But what is always willfully ignored with ZIRP or negative rates is that it forces holders of money to speculate. Negative interest rates will drive banks into purchasing more government bonds. This seems to be the real motivation of this action. It is the modern innovation of “coin clipping.” The central banks do not create money and give it to government to spend. The CBs create money and then lend it to banks to buy government paper which does the same thing but is hidden from direct view and gives the CB plausable deniability in relations to the transaction. “What me? I didn’t give them any money.”

  9. Ricardo

    I did not close my quote on the post above. it is actually only the one paragraph. We do not have the ability to edit posts. If you do please close my html command.

  10. baffling

    “But what is always willfully ignored with ZIRP or negative rates is that it forces holders of money to speculate.”
    I would disagree. we do not force holders of money to do anything-they have free will to make choices. you may not like the choices made, but nobody is forced to speculate. perhaps one should accept the notion that we are in a low return environment where past methods of making money off of money may not longer be the best route forward-or one’s timeline on evaluating overall performance needs to change. you are frustrated with the current environment because you continue to live in past metrics-those need to change. i was rewarded by not buying a house during the bubble, while others said i was foolish for not cashing in on the housing appreciation. but this allowed me to accumulate nimble assets to be used during the bust-when things are cheaper. its a simple example of why you are not required to speculate. people use that as an excuse for their lack of conviction and short time frame. in a low return environment you actually have to work for your money, not live off your past. you need to value your capital a little bit differently than in the fast times.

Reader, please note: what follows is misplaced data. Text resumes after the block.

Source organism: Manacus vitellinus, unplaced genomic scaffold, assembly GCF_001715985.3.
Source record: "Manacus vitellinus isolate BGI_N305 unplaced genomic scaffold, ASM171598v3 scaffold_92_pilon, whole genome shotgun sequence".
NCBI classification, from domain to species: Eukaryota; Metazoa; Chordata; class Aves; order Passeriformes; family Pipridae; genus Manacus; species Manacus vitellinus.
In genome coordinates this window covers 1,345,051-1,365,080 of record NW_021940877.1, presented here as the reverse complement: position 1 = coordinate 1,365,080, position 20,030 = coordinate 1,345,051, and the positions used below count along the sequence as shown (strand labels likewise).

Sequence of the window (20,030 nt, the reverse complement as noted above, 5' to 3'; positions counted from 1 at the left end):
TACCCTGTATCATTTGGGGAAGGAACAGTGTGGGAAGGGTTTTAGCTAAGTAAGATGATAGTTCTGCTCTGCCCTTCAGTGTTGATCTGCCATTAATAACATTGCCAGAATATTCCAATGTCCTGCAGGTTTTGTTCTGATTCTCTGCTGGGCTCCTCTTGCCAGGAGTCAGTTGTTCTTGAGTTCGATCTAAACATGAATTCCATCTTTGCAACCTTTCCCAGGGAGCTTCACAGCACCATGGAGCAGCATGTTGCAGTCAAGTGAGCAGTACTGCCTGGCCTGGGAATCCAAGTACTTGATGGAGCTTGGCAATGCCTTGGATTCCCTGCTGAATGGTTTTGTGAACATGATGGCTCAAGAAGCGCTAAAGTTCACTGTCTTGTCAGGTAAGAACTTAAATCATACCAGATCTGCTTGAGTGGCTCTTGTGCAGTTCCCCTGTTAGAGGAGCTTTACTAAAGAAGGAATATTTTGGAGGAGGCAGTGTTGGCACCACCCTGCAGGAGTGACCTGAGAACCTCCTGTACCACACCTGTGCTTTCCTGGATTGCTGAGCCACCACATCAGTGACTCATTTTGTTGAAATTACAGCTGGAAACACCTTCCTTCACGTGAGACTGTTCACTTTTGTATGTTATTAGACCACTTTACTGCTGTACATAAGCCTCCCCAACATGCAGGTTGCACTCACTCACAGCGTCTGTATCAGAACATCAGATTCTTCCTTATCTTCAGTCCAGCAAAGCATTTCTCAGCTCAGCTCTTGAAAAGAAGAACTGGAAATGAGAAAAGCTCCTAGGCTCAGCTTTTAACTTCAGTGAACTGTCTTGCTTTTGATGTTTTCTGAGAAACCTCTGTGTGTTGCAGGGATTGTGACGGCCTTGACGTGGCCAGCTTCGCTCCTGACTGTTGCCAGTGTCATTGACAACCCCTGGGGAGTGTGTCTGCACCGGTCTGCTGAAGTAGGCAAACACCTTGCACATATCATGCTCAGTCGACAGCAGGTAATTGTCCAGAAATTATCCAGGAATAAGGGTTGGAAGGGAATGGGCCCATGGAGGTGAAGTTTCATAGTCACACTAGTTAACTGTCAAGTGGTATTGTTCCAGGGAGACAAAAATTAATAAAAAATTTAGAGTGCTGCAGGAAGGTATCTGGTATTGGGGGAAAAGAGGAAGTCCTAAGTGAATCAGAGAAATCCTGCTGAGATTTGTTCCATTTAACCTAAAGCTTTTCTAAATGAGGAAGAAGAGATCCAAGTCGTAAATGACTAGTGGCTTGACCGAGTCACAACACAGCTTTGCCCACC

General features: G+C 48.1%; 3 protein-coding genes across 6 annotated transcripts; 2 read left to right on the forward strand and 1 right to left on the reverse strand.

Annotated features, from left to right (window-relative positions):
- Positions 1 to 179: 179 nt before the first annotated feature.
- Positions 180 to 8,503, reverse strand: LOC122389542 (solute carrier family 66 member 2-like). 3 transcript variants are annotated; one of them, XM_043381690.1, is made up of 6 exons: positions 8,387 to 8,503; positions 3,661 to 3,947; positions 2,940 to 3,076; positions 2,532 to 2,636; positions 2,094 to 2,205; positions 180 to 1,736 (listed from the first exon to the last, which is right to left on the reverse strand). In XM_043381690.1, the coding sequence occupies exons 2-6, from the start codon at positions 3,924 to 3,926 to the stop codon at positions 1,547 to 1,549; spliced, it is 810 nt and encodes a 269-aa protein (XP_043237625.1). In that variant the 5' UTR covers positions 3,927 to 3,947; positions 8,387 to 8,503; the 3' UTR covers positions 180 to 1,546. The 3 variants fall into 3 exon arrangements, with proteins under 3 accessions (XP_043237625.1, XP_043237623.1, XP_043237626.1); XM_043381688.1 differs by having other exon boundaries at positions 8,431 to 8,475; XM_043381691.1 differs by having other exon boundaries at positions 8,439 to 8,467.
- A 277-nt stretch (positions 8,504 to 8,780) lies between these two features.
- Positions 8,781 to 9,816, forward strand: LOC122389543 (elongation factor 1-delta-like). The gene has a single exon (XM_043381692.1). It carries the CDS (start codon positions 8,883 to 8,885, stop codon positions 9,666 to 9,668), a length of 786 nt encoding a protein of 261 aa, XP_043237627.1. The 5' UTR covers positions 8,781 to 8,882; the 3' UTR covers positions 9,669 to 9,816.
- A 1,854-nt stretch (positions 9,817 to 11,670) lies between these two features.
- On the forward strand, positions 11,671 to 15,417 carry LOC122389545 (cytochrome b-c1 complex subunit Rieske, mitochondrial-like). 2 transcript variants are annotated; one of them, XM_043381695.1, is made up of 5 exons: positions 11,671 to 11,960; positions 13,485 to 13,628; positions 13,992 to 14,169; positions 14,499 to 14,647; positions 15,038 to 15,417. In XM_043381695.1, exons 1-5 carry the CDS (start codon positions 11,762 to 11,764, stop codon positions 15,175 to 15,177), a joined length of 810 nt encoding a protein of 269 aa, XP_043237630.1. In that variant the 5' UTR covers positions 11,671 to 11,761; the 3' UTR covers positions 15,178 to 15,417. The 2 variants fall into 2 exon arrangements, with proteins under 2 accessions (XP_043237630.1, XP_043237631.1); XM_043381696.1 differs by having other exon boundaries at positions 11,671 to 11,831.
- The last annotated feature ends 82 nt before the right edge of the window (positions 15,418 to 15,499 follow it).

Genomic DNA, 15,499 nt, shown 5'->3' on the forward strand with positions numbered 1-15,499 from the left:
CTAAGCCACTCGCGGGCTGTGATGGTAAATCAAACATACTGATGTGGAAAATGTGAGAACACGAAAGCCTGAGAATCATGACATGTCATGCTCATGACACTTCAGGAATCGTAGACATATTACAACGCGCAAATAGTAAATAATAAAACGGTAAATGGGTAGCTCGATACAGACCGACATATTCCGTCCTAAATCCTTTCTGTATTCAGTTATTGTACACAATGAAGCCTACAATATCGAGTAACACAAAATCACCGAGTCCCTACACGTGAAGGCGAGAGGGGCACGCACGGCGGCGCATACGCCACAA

11. Steven Kopits

    Here’s a story from Huffington Post on Hungary’s Viktor Orban, who is calling for “illiberal democracy”.

    This is exactly, exactly, why you want an FAA.

    1. Nick G


      You often mention the idea of an FAA without an explanation, or link to an explanation. A little googling didn’t find a good explanation.